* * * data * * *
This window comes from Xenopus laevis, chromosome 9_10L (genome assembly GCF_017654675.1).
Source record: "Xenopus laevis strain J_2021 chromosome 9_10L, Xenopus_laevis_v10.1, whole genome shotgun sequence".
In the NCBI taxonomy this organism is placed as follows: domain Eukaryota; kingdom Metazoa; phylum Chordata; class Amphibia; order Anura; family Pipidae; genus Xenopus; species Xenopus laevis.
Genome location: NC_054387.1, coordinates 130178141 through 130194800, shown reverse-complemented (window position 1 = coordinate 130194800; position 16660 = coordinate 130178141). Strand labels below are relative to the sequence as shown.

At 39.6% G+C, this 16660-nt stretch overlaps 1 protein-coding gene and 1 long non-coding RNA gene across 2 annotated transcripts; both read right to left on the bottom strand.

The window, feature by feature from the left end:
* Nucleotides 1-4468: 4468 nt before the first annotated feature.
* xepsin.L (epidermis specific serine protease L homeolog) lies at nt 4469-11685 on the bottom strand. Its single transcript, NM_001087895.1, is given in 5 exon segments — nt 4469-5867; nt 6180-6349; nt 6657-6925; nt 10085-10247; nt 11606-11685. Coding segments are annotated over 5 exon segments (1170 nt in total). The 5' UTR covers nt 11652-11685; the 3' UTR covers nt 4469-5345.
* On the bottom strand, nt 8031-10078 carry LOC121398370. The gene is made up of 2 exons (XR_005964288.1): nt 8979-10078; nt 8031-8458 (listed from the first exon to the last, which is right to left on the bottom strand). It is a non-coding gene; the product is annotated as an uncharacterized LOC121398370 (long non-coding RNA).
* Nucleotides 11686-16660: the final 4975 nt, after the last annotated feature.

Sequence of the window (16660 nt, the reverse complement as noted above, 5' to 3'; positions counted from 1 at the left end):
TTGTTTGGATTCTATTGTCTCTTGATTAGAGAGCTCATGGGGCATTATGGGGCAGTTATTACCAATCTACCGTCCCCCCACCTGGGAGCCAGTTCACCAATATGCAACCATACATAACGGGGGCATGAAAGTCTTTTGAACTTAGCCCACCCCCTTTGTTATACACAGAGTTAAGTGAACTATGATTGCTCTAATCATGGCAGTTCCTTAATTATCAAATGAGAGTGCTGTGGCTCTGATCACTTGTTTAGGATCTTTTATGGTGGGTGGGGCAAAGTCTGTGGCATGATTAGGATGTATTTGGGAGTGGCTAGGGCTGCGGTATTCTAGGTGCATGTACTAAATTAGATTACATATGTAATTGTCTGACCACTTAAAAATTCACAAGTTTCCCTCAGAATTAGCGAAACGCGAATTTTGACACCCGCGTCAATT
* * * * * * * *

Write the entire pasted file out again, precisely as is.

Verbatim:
This window comes from Xenopus laevis, chromosome 9_10L (genome assembly GCF_017654675.1).
Source record: "Xenopus laevis strain J_2021 chromosome 9_10L, Xenopus_laevis_v10.1, whole genome shotgun sequence".
In the NCBI taxonomy this organism is placed as follows: domain Eukaryota; kingdom Metazoa; phylum Chordata; class Amphibia; order Anura; family Pipidae; genus Xenopus; species Xenopus laevis.
Genome location: NC_054387.1, coordinates 130178141 through 130194800, shown reverse-complemented (window position 1 = coordinate 130194800; position 16660 = coordinate 130178141). Strand labels below are relative to the sequence as shown.

At 39.6% G+C, this 16660-nt stretch overlaps 1 protein-coding gene and 1 long non-coding RNA gene across 2 annotated transcripts; both read right to left on the bottom strand.

The window, feature by feature from the left end:
* Nucleotides 1-4468: 4468 nt before the first annotated feature.
* xepsin.L (epidermis specific serine protease L homeolog) lies at nt 4469-11685 on the bottom strand. Its single transcript, NM_001087895.1, is given in 5 exon segments — nt 4469-5867; nt 6180-6349; nt 6657-6925; nt 10085-10247; nt 11606-11685. Coding segments are annotated over 5 exon segments (1170 nt in total). The 5' UTR covers nt 11652-11685; the 3' UTR covers nt 4469-5345.
* On the bottom strand, nt 8031-10078 carry LOC121398370. The gene is made up of 2 exons (XR_005964288.1): nt 8979-10078; nt 8031-8458 (listed from the first exon to the last, which is right to left on the bottom strand). It is a non-coding gene; the product is annotated as an uncharacterized LOC121398370 (long non-coding RNA).
* Nucleotides 11686-16660: the final 4975 nt, after the last annotated feature.

Sequence of the window (16660 nt, the reverse complement as noted above, 5' to 3'; positions counted from 1 at the left end):
TTGTTTGGATTCTATTGTCTCTTGATTAGAGAGCTCATGGGGCATTATGGGGCAGTTATTACCAATCTACCGTCCCCCCACCTGGGAGCCAGTTCACCAATATGCAACCATACATAACGGGGGCATGAAAGTCTTTTGAACTTAGCCCACCCCCTTTGTTATACACAGAGTTAAGTGAACTATGATTGCTCTAATCATGGCAGTTCCTTAATTATCAAATGAGAGTGCTGTGGCTCTGATCACTTGTTTAGGATCTTTTATGGTGGGTGGGGCAAAGTCTGTGGCATGATTAGGATGTATTTGGGAGTGGCTAGGGCTGCGGTATTCTAGGTGCATGTACTAAATTAGATTACATATGTAATTGTCTGACCACTTAAAAATTCACAAGTTTCCCTCAGAATTAGCGAAACGCGAATTTTGACACCCGCGTCAATT